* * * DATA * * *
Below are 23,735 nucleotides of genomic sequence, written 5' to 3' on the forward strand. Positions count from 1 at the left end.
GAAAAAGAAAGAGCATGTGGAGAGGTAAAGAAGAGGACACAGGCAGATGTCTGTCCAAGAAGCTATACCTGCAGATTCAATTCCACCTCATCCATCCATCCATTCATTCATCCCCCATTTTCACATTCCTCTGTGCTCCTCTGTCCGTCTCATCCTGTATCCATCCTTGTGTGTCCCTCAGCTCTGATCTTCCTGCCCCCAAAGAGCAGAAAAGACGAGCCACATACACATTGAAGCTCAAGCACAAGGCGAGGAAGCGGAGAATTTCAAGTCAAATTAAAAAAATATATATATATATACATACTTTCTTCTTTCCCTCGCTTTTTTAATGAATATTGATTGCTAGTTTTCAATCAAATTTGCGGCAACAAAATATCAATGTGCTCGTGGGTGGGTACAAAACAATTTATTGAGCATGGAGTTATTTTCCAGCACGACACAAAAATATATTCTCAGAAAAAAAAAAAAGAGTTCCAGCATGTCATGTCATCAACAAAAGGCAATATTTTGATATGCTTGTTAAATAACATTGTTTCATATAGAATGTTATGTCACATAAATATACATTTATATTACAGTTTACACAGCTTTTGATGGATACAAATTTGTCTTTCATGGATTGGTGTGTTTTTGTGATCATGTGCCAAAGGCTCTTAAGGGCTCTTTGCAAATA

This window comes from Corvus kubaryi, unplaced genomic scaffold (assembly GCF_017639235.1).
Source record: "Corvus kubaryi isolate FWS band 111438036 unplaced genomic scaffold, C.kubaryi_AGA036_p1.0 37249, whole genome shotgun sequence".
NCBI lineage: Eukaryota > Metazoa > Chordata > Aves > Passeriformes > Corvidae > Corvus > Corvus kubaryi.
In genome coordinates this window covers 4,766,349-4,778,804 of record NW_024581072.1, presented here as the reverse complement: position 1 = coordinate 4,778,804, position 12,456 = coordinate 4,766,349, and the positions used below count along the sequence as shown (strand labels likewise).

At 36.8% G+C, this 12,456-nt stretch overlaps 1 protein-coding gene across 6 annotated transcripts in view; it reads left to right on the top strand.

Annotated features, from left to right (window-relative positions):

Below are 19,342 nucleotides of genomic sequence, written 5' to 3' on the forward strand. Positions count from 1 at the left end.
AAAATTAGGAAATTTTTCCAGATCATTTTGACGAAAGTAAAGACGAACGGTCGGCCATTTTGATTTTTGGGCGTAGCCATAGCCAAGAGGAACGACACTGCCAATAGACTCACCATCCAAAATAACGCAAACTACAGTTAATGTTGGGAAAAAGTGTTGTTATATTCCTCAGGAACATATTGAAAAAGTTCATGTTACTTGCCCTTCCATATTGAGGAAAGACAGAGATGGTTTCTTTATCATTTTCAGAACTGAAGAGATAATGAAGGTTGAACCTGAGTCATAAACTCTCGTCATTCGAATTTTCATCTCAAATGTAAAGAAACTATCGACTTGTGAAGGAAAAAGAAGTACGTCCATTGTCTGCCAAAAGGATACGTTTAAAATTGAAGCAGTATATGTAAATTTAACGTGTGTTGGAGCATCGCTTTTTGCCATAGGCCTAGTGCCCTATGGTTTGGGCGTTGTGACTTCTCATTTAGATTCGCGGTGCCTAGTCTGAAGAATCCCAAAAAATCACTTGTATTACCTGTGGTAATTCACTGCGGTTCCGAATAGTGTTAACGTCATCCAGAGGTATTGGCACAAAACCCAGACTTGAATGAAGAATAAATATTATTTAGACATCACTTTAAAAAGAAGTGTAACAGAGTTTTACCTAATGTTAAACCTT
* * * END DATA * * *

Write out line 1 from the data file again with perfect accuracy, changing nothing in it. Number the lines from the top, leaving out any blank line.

Below are 23,735 nucleotides of genomic sequence, written 5' to 3' on the forward strand. Positions count from 1 at the left end.